While North Korea’s supreme leader Kim Jong-Un attended school in Switzerland as a teenager, he took a shine to skiing. But that, of course, has nothing to do with North Korea’s decision to open a multimillion dollar ski resort in Masik. Perish the thought.No, it must instead be the case that the estimated 0.02 percent of the North Korean population who ski really thought the DPRK could use some quality slopes. As always, the Selfless Leader was there to provide. The Guardian:
As he sweeps his hand over the scene, the official displays no doubt that what his country really needs right now is a multimillion-dollar ski resort in the secluded depths of North Korea’s east coast. Kim bristles at the suggestion Masik will be a playground for the nation’s elite and a trickle of eccentric tourists. This, he says, is his country at work. It is proof of the great love of the great leader. […]In Pyongyang, a plethora of recreational sports parks, basketball courts and inline skating rinks have popped up over the past several months. While few North Koreans could afford a trip to Masik Pass, the leadership could offer visits as a reward for loyalty or exceptional work. Planners foresee hordes of tourists driving to the resort after arriving by plane at a converted military airbase in the nearest city, Wonsan. The resort also has its own heliport.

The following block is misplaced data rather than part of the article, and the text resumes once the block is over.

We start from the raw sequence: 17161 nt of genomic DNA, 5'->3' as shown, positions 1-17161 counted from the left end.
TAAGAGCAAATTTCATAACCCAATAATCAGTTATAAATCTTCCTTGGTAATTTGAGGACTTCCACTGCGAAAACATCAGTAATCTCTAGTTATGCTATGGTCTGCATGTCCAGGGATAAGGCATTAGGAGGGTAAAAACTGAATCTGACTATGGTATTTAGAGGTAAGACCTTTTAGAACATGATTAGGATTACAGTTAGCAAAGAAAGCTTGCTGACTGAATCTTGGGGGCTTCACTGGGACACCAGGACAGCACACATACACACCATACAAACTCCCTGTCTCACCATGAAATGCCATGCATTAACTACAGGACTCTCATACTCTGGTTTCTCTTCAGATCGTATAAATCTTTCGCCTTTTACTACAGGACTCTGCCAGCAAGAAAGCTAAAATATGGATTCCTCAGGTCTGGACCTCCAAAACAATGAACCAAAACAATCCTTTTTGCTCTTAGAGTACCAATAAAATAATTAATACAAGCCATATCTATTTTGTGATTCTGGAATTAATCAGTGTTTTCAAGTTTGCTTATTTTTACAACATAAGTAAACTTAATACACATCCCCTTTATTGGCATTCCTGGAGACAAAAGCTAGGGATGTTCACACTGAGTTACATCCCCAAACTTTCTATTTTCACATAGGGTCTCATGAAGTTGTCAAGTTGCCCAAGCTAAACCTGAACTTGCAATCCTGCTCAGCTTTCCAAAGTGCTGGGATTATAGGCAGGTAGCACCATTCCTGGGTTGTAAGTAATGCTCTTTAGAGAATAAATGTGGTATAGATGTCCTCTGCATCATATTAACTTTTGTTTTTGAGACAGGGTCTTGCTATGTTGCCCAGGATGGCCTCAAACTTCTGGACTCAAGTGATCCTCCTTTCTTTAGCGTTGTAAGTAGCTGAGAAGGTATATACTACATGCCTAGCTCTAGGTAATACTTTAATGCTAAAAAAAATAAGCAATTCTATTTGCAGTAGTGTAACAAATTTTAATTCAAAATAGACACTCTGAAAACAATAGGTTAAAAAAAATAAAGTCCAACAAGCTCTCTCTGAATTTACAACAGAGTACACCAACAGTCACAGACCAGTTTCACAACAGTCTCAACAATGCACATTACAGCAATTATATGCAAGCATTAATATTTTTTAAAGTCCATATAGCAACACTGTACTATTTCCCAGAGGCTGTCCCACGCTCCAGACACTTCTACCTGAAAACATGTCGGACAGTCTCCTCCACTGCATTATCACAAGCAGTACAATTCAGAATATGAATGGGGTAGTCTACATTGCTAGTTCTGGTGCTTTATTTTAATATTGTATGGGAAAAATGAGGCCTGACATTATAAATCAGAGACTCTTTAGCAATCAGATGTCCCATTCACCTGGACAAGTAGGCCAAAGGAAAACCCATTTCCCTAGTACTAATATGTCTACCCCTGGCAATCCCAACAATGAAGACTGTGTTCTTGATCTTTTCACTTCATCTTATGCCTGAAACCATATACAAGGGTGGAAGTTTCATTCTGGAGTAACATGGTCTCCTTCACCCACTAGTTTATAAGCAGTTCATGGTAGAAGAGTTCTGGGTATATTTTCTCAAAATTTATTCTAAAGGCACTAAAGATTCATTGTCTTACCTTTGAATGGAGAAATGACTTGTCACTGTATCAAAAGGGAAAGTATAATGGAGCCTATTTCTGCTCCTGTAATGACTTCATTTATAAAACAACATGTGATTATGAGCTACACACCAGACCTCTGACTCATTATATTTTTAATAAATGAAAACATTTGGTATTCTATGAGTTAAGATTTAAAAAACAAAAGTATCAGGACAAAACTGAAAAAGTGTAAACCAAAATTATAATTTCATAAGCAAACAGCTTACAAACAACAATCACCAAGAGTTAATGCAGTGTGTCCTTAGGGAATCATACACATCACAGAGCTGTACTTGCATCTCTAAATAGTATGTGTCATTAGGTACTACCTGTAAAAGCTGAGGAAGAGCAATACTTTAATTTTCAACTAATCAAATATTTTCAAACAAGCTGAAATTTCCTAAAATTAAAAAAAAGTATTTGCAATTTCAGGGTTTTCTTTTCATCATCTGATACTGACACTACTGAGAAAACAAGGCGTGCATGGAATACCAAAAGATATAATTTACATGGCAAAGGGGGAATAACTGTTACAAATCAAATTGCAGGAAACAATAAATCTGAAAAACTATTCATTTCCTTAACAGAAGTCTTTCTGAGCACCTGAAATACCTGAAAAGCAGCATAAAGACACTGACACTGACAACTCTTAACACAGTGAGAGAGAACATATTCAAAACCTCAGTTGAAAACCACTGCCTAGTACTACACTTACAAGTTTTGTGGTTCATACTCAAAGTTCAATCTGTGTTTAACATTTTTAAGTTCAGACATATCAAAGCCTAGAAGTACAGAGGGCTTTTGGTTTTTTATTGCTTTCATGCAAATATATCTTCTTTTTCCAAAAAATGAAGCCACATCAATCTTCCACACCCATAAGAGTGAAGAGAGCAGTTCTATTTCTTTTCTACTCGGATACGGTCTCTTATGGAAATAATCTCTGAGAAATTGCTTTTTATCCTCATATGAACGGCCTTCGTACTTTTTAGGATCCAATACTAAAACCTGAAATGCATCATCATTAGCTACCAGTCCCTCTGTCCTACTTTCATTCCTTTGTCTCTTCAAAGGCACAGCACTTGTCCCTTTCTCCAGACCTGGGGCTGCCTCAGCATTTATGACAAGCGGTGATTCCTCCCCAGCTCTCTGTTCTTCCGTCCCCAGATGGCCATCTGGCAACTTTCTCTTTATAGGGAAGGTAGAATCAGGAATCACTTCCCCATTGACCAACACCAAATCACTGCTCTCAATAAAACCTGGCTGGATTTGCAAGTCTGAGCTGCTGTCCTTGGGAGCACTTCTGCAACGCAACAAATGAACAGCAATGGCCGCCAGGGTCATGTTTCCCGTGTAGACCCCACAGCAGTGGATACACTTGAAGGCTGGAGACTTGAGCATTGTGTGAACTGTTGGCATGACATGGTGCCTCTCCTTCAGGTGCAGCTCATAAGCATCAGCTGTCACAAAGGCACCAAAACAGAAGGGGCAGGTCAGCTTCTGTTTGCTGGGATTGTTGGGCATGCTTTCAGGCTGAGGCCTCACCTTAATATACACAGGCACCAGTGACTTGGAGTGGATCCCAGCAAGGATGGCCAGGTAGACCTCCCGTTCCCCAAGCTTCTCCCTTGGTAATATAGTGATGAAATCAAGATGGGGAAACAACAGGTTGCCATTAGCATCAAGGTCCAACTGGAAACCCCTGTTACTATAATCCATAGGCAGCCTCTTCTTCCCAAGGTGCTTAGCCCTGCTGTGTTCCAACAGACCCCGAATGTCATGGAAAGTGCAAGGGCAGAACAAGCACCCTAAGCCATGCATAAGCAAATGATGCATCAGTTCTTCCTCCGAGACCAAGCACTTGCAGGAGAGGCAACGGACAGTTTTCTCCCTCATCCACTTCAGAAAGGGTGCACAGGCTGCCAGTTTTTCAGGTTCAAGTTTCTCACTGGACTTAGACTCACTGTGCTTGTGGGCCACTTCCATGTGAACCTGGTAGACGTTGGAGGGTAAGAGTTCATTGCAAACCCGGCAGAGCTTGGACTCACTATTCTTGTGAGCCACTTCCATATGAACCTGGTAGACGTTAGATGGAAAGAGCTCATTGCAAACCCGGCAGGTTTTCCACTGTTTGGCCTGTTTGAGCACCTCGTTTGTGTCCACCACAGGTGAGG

Accompanying the lavish new resort is Kim Jong-Un’s vow that in “just a few years’ time” North Korea will have a world champion skier of their own.Surely everyone will see that North Korea is just as well developed and cultured as the West when skiers start deserting the staid old resorts of the Alps and Rockies for the powdered slopes of the DPRK. As for market reforms, food security, energy sufficiency and human rights? Well, those are on the list, too—right after skate parks and racquetball courts, of course.[Kim Jong-un photo courtesy of AP]